Taking Our Selves Too Seriously: Commitment, Contestation, and the Dynamic Life of the Self

Southern Journal of Philosophy 57 (4):505-538 (2019)
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In this article, I distinguish two models of personal integrity. The first, wholeheartedness, regards harmonious unity of the self as psychologically healthy and volitional consistency as ethically ideal. I argue that it does so at the substantial cost of framing ambivalence and conflict as defects of character and action. To avoid these consequences, I propose an alternate ideal of humility that construes the self as multiple and precarious and celebrates experiences of loss and transformation through which learning, growth, innovation, and dynamic relationship become possible. This ideal not only sustains prospects for integrity but is more suitable than wholeheartedness for recognizing practices of contestation, such as those involving potentially destabilizing encounters with difference that is common within pluralistic societies, as vital for rich, well-lived lives.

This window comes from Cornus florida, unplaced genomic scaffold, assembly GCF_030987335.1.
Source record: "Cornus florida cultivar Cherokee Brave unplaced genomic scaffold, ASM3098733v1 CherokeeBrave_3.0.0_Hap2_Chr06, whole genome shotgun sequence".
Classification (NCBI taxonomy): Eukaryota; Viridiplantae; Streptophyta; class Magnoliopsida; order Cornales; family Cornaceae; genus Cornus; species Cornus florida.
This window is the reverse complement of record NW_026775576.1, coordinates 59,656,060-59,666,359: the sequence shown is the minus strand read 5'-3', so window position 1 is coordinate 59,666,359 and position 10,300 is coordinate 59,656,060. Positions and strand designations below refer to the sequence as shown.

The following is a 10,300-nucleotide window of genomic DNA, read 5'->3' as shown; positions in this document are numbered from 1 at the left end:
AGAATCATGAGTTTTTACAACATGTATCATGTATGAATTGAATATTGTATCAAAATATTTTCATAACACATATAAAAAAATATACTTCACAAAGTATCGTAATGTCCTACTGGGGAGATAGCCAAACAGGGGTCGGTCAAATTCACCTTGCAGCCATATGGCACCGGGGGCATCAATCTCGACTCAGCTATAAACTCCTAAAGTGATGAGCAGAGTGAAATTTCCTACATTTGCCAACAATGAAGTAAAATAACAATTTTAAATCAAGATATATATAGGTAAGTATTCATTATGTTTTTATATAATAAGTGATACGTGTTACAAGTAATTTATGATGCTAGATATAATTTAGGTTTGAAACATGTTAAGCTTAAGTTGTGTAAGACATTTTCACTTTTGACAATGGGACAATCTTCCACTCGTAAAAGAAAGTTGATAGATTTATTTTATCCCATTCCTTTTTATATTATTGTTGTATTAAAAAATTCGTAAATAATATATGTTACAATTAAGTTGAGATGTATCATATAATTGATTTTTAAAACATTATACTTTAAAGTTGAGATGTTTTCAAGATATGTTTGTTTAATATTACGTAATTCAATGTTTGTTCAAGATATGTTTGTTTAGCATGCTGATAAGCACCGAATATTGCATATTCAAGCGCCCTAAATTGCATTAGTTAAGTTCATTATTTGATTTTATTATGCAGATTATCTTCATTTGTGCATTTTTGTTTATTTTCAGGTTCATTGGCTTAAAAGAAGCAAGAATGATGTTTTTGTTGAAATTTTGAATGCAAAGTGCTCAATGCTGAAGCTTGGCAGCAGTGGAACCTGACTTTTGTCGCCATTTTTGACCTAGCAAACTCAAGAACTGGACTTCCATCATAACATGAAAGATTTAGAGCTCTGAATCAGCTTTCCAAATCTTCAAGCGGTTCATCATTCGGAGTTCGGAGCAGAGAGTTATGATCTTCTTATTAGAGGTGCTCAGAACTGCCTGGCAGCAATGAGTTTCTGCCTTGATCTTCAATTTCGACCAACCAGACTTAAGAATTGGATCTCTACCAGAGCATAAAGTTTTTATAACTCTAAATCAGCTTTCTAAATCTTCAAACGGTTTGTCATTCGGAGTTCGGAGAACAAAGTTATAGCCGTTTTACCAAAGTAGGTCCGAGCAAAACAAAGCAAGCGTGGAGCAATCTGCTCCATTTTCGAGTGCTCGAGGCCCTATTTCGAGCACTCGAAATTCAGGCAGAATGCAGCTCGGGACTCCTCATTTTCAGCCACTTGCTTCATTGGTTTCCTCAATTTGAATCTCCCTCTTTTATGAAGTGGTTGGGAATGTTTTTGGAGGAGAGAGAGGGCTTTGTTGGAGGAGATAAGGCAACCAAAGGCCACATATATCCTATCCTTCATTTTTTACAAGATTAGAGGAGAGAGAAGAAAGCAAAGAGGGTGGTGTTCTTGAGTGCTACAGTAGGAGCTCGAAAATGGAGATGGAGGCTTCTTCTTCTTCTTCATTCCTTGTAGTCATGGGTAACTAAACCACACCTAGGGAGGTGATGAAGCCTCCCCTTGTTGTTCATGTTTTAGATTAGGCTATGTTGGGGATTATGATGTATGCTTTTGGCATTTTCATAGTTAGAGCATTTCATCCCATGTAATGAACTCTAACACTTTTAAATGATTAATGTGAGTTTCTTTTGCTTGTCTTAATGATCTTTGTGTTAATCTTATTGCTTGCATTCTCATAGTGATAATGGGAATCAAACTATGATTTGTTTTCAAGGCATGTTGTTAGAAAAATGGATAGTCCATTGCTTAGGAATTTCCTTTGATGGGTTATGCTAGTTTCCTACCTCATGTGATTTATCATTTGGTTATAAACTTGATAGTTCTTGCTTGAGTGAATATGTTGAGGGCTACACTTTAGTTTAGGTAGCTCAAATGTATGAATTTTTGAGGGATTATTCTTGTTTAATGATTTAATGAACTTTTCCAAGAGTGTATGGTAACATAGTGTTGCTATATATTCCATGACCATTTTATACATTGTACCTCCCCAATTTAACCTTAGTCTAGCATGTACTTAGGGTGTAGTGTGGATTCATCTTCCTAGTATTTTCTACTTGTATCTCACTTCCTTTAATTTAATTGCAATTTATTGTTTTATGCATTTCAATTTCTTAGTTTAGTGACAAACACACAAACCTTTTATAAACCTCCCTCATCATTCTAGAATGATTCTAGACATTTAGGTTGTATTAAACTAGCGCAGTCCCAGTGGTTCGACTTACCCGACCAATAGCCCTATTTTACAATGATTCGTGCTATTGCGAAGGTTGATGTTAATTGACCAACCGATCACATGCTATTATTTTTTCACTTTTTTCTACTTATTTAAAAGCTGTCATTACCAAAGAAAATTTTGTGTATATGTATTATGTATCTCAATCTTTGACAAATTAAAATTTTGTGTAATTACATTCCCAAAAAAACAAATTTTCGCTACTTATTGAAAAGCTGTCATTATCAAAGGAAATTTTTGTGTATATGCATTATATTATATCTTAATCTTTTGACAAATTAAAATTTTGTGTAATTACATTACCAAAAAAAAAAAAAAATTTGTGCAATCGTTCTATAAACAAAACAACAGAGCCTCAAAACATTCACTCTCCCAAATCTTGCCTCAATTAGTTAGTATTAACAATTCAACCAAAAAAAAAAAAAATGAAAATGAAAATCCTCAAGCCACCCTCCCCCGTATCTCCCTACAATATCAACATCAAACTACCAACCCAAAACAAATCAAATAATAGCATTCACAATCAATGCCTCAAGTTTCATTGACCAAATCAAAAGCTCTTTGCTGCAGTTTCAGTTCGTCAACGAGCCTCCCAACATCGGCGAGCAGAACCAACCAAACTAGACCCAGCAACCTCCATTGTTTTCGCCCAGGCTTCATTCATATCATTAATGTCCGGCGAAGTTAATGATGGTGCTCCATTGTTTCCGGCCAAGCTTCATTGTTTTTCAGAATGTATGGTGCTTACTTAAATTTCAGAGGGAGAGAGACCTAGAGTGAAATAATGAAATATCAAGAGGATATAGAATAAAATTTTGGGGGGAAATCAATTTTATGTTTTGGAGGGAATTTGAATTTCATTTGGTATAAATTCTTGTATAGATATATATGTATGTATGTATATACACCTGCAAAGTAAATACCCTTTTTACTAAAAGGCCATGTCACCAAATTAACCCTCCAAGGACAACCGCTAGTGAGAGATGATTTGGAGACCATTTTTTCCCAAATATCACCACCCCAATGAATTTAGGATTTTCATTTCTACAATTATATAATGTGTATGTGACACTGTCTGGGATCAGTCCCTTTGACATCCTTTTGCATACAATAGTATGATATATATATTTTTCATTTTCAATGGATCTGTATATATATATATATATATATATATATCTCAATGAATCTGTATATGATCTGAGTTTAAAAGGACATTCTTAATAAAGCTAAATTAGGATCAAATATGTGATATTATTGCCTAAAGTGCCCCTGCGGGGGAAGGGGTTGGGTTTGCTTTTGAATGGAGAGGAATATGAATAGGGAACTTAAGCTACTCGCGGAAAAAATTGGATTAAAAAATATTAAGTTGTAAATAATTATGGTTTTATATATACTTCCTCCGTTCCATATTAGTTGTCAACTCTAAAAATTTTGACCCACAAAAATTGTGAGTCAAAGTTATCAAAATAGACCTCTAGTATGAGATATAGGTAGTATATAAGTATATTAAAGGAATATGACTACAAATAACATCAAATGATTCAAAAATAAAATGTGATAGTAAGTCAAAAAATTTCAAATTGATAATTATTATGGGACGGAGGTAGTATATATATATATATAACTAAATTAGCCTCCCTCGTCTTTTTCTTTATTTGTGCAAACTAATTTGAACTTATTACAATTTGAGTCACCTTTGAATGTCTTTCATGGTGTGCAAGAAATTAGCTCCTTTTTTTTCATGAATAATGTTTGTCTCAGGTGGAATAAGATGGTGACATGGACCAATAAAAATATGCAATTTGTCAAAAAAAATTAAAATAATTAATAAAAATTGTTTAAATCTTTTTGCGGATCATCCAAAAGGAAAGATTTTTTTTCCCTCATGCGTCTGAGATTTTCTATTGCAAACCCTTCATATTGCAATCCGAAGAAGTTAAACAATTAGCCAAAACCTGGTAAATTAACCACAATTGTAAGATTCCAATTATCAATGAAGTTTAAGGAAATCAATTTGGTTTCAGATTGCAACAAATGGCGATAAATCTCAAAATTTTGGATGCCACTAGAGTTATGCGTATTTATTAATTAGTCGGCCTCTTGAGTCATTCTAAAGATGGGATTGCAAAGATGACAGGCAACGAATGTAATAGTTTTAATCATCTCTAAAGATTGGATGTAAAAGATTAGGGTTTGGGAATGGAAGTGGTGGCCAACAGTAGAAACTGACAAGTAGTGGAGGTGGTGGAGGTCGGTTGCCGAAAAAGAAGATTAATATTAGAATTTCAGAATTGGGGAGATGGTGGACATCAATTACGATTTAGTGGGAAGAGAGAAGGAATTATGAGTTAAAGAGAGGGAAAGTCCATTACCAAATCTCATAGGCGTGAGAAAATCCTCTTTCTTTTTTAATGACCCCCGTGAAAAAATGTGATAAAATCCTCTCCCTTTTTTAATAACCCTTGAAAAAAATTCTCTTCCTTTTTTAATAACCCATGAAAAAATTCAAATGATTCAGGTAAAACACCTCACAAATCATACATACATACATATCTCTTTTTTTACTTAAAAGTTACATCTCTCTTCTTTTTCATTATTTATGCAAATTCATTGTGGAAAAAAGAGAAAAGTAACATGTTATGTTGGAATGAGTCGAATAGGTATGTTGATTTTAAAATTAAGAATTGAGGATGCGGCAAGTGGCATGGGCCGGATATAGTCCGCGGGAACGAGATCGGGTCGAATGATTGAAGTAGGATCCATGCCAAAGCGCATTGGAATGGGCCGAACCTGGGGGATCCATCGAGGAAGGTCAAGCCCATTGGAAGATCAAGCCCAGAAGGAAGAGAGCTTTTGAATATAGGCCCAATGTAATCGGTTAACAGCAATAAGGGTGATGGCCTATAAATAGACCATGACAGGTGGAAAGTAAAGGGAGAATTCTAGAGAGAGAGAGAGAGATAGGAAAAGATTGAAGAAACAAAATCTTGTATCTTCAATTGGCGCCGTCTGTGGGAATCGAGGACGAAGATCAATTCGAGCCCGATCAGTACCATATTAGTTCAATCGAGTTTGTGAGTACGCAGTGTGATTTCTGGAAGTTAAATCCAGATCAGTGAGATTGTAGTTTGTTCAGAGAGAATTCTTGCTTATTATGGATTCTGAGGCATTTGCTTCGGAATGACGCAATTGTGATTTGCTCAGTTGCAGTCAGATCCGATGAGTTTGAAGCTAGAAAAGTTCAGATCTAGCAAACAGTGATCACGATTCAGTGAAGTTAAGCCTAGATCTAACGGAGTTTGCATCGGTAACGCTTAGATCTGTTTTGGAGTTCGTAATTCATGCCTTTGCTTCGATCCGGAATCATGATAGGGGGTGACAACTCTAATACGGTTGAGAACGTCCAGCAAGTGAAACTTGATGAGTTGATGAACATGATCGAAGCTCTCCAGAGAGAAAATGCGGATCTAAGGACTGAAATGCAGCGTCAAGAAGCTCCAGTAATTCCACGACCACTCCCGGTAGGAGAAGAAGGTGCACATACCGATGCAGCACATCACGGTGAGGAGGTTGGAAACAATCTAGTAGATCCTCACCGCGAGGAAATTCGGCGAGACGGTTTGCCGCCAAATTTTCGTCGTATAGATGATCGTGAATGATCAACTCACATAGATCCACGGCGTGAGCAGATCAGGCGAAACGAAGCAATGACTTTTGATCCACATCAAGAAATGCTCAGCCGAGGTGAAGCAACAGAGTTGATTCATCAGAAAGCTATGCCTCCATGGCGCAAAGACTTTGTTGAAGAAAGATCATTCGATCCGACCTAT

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First archival date: 2019-12-27
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